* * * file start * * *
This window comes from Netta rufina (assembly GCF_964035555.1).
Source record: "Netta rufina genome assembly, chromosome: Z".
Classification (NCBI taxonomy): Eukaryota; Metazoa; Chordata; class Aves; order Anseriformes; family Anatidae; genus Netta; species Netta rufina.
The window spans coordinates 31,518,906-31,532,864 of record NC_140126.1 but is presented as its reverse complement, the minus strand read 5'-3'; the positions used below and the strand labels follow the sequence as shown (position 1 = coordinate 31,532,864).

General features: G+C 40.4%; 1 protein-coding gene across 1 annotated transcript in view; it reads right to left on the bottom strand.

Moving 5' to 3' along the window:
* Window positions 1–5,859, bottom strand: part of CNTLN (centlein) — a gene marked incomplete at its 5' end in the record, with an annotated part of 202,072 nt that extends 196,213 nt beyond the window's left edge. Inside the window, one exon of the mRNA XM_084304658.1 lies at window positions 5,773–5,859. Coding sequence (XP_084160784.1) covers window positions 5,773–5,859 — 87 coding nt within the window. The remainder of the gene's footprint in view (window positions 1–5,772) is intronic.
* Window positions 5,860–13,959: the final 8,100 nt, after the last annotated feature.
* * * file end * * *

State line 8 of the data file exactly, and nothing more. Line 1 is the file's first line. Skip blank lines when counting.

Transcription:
* Window positions 5,860–13,959: the final 8,100 nt, after the last annotated feature.